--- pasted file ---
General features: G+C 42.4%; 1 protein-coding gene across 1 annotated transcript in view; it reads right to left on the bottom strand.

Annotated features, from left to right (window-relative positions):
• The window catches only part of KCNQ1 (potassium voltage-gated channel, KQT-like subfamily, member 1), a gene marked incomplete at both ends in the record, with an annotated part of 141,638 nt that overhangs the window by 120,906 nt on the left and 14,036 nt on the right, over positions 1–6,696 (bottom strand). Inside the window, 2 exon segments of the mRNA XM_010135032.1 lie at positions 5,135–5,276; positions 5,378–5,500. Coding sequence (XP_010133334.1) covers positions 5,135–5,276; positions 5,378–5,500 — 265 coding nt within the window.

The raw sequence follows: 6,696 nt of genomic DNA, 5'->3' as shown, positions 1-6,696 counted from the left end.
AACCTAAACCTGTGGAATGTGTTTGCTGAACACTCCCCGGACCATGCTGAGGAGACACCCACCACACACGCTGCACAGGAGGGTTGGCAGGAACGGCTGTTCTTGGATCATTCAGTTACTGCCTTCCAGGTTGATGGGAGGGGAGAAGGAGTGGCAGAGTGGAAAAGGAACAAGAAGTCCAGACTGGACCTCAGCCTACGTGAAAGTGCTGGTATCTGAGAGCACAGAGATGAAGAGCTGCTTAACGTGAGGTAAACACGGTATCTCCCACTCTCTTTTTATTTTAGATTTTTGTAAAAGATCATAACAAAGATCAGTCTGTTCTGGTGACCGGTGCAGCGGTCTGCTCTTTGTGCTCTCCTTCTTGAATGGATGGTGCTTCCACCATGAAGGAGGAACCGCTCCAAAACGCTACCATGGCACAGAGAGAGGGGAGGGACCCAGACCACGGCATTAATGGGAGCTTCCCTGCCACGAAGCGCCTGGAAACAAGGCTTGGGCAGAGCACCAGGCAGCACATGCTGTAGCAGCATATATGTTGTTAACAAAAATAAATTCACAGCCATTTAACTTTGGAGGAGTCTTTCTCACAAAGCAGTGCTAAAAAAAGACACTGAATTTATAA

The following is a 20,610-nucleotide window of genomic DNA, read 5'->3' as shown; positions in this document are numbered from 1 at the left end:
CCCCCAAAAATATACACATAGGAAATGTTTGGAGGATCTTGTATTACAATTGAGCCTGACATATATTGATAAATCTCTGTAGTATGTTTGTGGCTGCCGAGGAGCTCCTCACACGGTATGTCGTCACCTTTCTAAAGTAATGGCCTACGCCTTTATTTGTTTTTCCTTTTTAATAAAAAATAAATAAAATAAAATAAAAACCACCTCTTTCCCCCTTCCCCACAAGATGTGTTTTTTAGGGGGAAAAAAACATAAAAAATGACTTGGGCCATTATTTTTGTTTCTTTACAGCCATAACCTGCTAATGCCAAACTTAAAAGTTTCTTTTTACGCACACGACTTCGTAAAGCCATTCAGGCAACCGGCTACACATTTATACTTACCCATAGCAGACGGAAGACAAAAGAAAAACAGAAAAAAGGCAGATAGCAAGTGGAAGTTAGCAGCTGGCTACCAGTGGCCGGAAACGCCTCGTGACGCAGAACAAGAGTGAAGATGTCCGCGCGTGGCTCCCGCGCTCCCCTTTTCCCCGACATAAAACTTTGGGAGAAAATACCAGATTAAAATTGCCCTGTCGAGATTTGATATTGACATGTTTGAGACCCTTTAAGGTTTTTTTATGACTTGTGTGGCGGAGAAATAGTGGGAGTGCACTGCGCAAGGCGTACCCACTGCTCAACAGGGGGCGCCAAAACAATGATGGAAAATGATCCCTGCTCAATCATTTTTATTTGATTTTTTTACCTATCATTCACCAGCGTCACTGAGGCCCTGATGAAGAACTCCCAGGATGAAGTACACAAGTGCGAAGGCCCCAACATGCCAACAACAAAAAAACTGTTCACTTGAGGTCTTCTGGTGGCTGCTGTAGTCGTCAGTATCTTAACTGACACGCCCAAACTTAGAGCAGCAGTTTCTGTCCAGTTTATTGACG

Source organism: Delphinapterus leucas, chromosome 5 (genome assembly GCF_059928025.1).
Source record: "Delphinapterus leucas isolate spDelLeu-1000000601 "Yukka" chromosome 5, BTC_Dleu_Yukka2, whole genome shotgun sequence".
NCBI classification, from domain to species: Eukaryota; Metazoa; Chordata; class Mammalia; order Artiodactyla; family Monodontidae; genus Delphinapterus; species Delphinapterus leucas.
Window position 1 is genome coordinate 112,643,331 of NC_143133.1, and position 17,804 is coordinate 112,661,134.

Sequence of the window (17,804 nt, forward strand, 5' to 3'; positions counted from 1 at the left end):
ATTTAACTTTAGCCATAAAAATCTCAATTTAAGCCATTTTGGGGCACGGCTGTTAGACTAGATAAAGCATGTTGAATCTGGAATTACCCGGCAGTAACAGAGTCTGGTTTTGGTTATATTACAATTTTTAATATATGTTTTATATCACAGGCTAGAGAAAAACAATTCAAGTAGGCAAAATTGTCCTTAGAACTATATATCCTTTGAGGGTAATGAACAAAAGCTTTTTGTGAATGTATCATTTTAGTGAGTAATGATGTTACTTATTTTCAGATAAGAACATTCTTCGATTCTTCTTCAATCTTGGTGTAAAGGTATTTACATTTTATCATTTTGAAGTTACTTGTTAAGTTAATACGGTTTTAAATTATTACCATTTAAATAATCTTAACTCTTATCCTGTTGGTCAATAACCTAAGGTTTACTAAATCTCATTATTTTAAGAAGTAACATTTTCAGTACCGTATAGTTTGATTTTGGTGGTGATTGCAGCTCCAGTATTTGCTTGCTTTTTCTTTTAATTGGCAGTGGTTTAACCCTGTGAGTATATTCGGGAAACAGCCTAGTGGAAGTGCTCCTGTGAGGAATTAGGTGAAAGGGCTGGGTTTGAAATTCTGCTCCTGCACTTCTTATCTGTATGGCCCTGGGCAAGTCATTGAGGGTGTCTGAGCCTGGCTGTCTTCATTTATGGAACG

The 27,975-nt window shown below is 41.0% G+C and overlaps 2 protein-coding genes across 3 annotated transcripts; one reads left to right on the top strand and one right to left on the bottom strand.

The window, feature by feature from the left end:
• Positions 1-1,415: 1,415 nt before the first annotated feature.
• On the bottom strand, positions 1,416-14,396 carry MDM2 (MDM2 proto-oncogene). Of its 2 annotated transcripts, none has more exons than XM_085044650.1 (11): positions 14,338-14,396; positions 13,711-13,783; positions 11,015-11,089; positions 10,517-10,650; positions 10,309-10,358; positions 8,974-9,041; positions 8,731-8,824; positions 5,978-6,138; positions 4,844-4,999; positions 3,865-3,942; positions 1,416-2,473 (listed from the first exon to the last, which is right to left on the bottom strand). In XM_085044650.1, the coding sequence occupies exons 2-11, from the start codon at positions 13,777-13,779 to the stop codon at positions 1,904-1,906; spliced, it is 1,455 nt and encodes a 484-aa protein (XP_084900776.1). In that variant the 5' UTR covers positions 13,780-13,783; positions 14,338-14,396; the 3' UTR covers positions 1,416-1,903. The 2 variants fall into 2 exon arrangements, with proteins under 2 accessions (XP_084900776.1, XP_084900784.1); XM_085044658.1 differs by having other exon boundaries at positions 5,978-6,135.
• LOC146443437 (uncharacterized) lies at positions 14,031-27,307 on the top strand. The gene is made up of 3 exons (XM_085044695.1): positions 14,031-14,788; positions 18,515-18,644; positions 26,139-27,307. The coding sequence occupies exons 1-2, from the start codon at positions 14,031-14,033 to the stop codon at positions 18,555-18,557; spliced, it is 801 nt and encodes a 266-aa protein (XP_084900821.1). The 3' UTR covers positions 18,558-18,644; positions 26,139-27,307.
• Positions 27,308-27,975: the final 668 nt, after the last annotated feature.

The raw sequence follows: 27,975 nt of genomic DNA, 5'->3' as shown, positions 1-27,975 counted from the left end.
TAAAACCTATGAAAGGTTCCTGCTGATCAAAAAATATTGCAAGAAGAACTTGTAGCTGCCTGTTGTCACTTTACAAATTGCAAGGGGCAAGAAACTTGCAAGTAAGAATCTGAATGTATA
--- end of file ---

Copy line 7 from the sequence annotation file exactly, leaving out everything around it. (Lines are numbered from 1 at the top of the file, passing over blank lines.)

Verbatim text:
CCCCCAAAAATATACACATAGGAAATGTTTGGAGGATCTTGTATTACAATTGAGCCTGACATATATTGATAAATCTCTGTAGTATGTTTGTGGCTGCCGAGGAGCTCCTCACACGGTATGTCGTCACCTTTCTAAAGTAATGGCCTACGCCTTTATTTGTTTTTCCTTTTTAATAAAAAATAAATAAAATAAAATAAAAACCACCTCTTTCCCCCTTCCCCACAAGATGTGTTTTTTAGGGGGAAAAAAACATAAAAAATGACTTGGGCCATTATTTTTGTTTCTTTACAGCCATAACCTGCTAATGCCAAACTTAAAAGTTTCTTTTTACGCACACGACTTCGTAAAGCCATTCAGGCAACCGGCTACACATTTATACTTACCCATAGCAGACGGAAGACAAAAGAAAAACAGAAAAAAGGCAGATAGCAAGTGGAAGTTAGCAGCTGGCTACCAGTGGCCGGAAACGCCTCGTGACGCAGAACAAGAGTGAAGATGTCCGCGCGTGGCTCCCGCGCTCCCCTTTTCCCCGACATAAAACTTTGGGAGAAAATACCAGATTAAAATTGCCCTGTCGAGATTTGATATTGACATGTTTGAGACCCTTTAAGGTTTTTTTATGACTTGTGTGGCGGAGAAATAGTGGGAGTGCACTGCGCAAGGCGTACCCACTGCTCAACAGGGGGCGCCAAAACAATGATGGAAAATGATCCCTGCTCAATCATTTTTATTTGATTTTTTTACCTATCATTCACCAGCGTCACTGAGGCCCTGATGAAGAACTCCCAGGATGAAGTACACAAGTGCGAAGGCCCCAACATGCCAACAACAAAAAAACTGTTCACTTGAGGTCTTCTGGTGGCTGCTGTAGTCGTCAGTATCTTAACTGACACGCCCAAACTTAGAGCAGCAGTTTCTGTCCAGTTTATTGACG